The Italian government has apparently agreed to buy 100,000 wheels of Parmigiano Reggiano and give them to charity, according to the Wall Street Journal, in a bid to prop up the struggling cheese industry. Cheese-makers complain that they’re currently being forced to sell their produce at a loss, so the government is apparently funnelling some €50m in cash to them from a fund intended to help feed poor people. So Italy’s needy and destitute can look forward to some high-quality toppings for their future soup and pasta portions…
The Journal quotes a farmer called Marco Iemmi, who’s apparently been in the business for 30 years – apparently he’s currently selling his cheese (about 15,000 wheels a year, to be precise) for €7.40 a kilo, but it costs him about €8 a kilo to make. Even the Italians can work out that this isn’t economically viable (MT ducks to avoid projectile from in-house scribe of Italian descent). The Parmigiano-making process is apparently ludicrously complicated, requiring certain types of cows and very specific timeframes, so it’s not easy to cut costs – and with the majority of production done by tiny family businesses like Iemmi’s, each of them has very little leverage with buyers to push up prices.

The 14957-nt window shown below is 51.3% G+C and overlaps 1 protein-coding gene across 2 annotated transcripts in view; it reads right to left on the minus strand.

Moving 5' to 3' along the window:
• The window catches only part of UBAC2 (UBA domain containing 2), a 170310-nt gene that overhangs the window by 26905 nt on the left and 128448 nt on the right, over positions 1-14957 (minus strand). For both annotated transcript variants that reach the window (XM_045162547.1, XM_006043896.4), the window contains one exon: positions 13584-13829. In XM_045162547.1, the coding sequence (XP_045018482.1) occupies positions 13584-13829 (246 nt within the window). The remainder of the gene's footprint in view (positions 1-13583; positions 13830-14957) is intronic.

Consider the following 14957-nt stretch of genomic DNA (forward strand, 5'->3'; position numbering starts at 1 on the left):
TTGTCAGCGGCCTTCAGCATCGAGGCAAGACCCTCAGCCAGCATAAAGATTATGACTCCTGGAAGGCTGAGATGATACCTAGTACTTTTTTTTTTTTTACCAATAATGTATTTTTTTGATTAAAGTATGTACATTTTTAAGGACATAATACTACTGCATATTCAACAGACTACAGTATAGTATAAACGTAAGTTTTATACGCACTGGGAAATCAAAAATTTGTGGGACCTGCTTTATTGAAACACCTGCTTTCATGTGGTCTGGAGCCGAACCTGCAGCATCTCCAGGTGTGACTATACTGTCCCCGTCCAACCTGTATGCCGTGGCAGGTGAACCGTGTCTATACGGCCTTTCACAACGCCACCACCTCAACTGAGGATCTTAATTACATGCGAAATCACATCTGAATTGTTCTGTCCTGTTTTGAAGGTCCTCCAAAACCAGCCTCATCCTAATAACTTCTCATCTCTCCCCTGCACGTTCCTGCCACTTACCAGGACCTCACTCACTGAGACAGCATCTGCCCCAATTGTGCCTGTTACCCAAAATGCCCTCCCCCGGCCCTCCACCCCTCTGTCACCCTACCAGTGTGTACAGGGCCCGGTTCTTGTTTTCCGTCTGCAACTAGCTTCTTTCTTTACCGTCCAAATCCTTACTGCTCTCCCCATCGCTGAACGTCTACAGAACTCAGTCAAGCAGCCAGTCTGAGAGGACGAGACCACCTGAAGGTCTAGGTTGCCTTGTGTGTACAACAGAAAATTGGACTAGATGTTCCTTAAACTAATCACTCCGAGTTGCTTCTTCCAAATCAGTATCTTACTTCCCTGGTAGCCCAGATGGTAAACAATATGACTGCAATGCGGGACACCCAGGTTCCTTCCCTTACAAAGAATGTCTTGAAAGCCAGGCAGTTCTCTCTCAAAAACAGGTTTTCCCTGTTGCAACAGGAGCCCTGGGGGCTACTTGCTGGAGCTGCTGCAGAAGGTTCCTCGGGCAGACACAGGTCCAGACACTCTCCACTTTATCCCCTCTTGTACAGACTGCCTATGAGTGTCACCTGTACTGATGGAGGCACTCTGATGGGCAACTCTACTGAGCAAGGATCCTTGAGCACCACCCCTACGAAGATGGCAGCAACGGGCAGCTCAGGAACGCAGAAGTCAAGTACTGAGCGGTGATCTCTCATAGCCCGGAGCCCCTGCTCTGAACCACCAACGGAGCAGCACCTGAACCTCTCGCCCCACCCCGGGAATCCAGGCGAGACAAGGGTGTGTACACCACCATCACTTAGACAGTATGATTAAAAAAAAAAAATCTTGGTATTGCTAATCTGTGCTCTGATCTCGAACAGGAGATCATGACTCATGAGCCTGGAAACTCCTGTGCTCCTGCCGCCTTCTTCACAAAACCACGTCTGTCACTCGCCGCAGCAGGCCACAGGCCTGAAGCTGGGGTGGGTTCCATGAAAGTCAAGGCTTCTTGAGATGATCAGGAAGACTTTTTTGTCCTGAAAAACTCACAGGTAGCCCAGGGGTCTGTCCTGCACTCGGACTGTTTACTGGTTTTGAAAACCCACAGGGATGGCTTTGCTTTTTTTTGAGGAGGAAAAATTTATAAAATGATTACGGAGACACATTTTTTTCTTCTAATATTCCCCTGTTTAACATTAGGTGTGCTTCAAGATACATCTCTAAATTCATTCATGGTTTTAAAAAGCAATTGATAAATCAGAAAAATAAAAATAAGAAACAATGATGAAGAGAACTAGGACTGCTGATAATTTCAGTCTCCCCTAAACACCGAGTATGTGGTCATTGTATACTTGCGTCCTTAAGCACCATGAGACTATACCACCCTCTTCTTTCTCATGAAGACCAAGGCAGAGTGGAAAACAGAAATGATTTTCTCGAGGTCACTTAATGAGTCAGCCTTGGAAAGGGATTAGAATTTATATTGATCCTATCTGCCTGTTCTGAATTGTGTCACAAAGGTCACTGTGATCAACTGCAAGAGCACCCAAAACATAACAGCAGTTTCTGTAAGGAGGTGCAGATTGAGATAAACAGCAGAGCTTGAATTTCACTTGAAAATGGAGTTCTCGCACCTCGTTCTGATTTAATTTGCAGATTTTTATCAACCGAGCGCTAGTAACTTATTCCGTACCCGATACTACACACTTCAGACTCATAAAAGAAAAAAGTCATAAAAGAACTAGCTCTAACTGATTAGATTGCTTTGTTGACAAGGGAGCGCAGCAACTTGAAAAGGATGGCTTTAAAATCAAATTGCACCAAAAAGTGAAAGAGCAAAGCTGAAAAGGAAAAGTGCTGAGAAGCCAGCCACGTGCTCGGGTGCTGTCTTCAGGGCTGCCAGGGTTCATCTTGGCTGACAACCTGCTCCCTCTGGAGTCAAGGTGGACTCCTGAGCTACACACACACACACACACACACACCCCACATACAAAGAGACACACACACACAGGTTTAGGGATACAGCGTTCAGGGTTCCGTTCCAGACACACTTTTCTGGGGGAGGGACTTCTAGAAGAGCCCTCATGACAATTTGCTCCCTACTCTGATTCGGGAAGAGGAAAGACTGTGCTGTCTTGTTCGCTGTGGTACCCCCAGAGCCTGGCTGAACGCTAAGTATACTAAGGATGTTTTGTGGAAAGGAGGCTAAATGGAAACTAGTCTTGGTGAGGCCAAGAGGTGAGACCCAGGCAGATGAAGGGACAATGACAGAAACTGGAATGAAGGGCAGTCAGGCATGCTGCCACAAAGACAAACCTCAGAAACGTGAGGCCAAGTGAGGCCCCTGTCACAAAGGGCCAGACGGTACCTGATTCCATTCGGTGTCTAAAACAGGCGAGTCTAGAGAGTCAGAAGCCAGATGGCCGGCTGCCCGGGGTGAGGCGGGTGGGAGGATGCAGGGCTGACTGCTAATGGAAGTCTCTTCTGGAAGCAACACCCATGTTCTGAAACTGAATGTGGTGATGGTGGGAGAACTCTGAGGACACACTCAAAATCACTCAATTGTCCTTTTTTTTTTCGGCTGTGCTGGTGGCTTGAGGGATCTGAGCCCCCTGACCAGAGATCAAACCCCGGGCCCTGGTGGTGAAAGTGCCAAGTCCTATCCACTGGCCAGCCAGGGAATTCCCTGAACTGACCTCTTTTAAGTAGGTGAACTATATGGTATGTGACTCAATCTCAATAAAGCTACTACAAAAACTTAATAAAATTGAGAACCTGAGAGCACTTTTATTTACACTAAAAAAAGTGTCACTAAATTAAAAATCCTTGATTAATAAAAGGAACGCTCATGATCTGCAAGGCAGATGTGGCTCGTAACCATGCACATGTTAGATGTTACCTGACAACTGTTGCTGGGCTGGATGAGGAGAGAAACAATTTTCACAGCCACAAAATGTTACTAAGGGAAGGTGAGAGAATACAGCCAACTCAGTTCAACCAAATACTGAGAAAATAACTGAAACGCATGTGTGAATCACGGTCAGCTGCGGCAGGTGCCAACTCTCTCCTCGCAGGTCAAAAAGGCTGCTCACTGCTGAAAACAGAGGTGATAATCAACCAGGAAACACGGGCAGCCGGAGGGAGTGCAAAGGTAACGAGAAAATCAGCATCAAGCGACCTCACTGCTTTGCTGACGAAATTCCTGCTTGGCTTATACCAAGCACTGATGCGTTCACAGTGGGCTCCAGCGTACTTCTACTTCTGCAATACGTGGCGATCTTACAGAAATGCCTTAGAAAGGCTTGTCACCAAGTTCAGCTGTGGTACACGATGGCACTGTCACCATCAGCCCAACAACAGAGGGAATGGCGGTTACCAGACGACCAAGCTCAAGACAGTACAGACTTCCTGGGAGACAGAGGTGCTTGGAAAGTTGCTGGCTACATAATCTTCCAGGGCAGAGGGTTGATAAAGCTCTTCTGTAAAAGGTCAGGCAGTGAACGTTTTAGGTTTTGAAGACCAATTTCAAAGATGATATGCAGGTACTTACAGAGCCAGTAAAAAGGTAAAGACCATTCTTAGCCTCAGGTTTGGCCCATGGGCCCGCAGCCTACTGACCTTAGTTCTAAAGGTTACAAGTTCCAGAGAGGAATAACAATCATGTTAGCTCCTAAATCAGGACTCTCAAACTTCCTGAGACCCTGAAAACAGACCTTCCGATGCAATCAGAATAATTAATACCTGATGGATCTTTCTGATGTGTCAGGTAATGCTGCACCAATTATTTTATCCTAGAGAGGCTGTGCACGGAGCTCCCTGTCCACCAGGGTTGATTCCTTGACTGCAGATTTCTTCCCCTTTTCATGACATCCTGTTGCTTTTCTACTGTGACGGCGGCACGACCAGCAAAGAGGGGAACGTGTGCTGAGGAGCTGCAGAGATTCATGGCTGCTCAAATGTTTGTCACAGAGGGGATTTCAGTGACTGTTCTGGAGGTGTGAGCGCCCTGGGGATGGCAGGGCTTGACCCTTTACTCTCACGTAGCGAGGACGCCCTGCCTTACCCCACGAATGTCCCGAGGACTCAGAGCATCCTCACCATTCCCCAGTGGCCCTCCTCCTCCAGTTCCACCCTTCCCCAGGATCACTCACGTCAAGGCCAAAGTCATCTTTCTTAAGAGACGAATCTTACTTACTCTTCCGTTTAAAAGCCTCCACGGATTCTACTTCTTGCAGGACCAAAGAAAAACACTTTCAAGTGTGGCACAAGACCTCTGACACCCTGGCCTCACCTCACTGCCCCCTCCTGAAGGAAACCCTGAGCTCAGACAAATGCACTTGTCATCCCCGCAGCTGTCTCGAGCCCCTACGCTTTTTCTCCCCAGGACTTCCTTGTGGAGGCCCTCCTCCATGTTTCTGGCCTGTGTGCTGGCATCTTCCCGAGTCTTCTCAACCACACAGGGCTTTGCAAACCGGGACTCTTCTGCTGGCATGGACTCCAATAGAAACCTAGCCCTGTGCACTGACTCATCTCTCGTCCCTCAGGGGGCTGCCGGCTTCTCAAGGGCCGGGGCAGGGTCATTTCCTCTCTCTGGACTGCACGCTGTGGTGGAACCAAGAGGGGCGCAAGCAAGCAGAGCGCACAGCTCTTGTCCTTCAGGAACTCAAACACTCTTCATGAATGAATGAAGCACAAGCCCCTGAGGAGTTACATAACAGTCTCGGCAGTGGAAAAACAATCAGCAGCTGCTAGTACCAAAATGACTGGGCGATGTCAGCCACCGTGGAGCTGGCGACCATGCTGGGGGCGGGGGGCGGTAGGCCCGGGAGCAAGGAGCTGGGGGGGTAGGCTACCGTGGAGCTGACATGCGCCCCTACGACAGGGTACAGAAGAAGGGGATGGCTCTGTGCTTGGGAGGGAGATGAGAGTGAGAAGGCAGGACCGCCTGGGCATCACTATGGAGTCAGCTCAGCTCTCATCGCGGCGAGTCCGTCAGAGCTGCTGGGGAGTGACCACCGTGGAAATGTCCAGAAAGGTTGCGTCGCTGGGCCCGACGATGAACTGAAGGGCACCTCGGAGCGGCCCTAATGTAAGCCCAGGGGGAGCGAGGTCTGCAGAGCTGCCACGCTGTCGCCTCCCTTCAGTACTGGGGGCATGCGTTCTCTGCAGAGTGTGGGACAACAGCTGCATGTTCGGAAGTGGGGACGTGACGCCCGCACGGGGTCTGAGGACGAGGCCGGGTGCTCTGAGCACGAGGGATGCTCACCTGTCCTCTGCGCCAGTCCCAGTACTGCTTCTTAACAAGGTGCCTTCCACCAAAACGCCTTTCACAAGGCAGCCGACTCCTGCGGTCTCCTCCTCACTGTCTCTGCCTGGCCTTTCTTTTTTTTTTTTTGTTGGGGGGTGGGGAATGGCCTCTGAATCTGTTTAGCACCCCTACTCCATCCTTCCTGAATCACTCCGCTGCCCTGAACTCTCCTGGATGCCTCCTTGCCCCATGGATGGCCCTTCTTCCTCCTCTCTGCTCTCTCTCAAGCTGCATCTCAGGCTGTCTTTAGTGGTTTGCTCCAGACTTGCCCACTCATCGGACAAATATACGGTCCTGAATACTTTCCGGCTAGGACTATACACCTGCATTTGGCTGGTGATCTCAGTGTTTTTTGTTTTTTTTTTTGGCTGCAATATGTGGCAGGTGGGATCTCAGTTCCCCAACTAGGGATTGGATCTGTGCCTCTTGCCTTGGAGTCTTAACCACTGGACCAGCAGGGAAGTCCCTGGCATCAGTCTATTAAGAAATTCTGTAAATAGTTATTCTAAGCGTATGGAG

The cynics among you may point out that it sounds rather inefficient for such a labour-intensive industry to be so fragmented, removing the possibility of any economies of scale. But of course Silvio Berlusconi’s government does have form in propping up inefficient business models – just look at Alitalia. On the other hand, we’re rather partial to a sprinkling of Parmigiano on our pasta – so we can’t help but feel relieved that the cheese-makers will live to fight another day
However, although Parmesan may be an Italian speciality, it’s by no means the only one – could this particular intervention turn out to be the thin end of the wedge? ‘We’ve never received a single dime in state aid,’ says Vincenzo Oliviero, who’s the biggest cheese in Italy’s buffalo mozzarella association – another industry that has recently fallen on hard times, with sales down 18% this year. Now a cheese-related precedent has been firmly established, Berlusconi will presumably have a tough job refusing its outstanding aid request.
In the next 12 months the British Government is likely to face some tough choices about which companies or industries deserve financial support from the public purse. But somehow, we can’t see the Treasury bailing out our own culinary champions - fish and chip shops, say. For them and others, it’s likely to be a case of ‘hard cheese’.
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The beginning of the end for Woolworths
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The grate Italian cheese bailout
Corporates lag behind on accountability